Unique public artwork unveiled at RMIT

Unique public artwork unveiled at RMIT

Revealed at RMIT’s city campus, Wurrunggi Biik - Law of the Land is a 2.4 metre artwork signifying a long-lasting spiritual connection to Country.

Wurrunggi Biik: Law of the Land at RMIT's city campus conjures Bundjil the Great Creator Spirit inside a towering possum skin cloak.

Designed by prominent Indigenous artist and Vice-Chancellor’s Indigenous Research Fellow, Dr Vicki Couzens, with collaborators Jeph Neale and Hilary Jackman, Wurrunggi Biik - Law of the Land is made from cast iron and represents a possum skin cloak with an intricate wedge tail eagle shaped spirit memory imprint.   

Couzens said the artwork conjured Bundjil the Great Creator Spirit inside a towering possum skin cloak “watching over the Country and making sure that things are OK”.

“It’s a powerful statement that through a focus on the concept of Sovereignty encourages engagement with the possibility of a shared future,” she said.

“Wurrunggi Biik - Law of the Land gives rise to the opportunity to be heard - the work inserting a visual and visceral presence in place and evoking the etheric and spiritual.

“It is a reminder and representation of the ever presence of Aboriginal people, Ancestors, Spirit and the Law of the Land.

“As an assertion of Aboriginal sovereignty, this work of a ‘floating’ possum skin cloak, inherently implies the presence of the wearer, and intends to be a reminder, a blessing and protection for all who share this space and place.”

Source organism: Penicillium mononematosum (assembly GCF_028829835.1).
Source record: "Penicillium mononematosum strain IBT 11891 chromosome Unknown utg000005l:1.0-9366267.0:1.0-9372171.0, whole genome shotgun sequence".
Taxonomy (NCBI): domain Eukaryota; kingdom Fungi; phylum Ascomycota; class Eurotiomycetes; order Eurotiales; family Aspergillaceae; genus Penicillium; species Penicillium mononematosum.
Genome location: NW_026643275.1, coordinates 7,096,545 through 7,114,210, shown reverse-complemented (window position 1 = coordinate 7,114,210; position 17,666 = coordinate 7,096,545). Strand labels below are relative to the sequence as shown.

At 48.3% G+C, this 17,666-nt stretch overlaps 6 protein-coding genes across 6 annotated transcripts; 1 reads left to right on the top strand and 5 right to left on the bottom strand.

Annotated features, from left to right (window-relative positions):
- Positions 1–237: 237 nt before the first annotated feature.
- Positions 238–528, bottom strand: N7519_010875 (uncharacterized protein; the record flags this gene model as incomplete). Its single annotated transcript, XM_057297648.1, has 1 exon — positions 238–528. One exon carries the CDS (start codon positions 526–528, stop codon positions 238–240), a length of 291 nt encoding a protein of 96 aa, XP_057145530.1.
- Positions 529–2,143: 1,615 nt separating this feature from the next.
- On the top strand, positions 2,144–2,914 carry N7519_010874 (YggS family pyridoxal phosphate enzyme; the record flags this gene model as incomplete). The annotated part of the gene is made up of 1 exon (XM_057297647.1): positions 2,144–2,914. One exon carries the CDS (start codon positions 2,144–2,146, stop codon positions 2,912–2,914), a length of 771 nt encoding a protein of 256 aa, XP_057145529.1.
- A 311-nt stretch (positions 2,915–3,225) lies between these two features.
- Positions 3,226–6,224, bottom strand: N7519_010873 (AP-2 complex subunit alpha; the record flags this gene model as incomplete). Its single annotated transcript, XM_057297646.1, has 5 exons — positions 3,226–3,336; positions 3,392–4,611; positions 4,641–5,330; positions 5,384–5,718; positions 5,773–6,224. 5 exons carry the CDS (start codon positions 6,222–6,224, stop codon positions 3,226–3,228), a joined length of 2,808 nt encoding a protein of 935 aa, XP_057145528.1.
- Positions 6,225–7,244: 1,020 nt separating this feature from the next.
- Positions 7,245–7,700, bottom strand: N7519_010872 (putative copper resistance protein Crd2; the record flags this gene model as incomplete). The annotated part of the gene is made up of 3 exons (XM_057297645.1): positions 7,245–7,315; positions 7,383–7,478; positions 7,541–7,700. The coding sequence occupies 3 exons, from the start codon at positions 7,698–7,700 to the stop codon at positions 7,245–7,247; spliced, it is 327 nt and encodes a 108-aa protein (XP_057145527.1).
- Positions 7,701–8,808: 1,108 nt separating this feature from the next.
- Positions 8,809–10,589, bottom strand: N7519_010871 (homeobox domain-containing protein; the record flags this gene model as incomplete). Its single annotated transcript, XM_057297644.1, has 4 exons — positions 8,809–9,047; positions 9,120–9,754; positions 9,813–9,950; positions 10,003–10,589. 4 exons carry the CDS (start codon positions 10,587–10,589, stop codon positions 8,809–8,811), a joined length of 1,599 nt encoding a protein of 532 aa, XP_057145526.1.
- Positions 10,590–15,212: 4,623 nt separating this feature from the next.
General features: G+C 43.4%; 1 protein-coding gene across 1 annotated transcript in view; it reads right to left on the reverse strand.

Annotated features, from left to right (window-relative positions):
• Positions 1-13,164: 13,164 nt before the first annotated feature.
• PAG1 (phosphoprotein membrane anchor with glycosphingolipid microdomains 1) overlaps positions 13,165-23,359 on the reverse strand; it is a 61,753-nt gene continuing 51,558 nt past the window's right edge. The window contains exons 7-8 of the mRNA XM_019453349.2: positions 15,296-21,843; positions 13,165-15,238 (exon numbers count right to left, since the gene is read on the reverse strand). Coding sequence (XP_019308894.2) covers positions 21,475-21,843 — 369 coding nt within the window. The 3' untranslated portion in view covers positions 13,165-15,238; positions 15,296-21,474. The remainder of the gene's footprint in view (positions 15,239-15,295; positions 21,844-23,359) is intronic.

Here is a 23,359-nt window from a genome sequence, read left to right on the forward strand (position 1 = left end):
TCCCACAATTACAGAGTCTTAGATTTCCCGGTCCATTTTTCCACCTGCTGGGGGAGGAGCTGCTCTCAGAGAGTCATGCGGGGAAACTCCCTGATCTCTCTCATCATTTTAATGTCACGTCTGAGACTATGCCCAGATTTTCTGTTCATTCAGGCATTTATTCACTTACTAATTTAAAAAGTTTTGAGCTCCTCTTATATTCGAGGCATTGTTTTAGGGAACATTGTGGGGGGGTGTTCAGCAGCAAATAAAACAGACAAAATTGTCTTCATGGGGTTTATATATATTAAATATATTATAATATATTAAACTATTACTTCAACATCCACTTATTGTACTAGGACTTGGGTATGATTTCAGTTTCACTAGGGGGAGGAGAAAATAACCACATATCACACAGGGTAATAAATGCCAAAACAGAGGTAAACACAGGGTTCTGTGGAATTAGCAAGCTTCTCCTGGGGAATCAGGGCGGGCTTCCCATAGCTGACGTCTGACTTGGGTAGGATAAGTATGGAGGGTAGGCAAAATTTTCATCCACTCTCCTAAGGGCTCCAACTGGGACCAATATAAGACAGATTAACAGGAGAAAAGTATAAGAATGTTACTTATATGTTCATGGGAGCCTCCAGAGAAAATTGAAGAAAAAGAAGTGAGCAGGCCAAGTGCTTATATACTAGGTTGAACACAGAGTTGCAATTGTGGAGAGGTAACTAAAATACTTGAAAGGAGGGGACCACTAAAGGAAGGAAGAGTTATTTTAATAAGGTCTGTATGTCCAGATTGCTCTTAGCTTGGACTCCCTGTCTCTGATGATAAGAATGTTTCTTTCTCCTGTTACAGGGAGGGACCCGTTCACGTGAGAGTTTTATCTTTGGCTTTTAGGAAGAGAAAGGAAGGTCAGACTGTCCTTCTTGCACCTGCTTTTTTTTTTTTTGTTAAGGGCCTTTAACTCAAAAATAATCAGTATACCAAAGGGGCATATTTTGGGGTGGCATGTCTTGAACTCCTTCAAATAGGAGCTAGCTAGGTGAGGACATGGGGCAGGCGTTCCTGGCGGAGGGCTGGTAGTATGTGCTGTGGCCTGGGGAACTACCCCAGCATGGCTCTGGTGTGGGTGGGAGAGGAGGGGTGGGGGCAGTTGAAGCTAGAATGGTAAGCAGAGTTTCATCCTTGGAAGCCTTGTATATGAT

Commissioned in 2017 as part of the New Academic Street Captial works project, the public artwork was co-curated and project managed by Architecture and Urban Design PhD student Grace Leone and independent curator and RMIT Master of Arts Management alumnus Jessica Clark.

L-R: Grace Leone, Jessica Clark, Hilary Jackman, Dionne Higgins, Peter Coloe, Jeph Neale and Vicki Couzens

Chief Operating Officer Dionne Higgins said the University was redefining its relationship in working with and supporting Aboriginal self-determination.

“Wurrunggi Biik - Law of the Land is a visual representation of that and something the RMIT community should be extremely proud of," she said.

“I’m sure this artwork will become part of the Melbourne art tour and people will come to visit it for many years to come.”

Wurrunggi Biik - Law of the Land has pride of place on Bowen Street at RMIT’s city campus.


Story: Darren Thomson

19 March 2019


19 March 2019


  • Alumni
  • Indigenous
  • Arts and culture

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Acknowledgement of Country

RMIT University acknowledges the people of the Woi wurrung and Boon wurrung language groups of the eastern Kulin Nation on whose unceded lands we conduct the business of the University. RMIT University respectfully acknowledges their Ancestors and Elders, past and present. RMIT also acknowledges the Traditional Custodians and their Ancestors of the lands and waters across Australia where we conduct our business.

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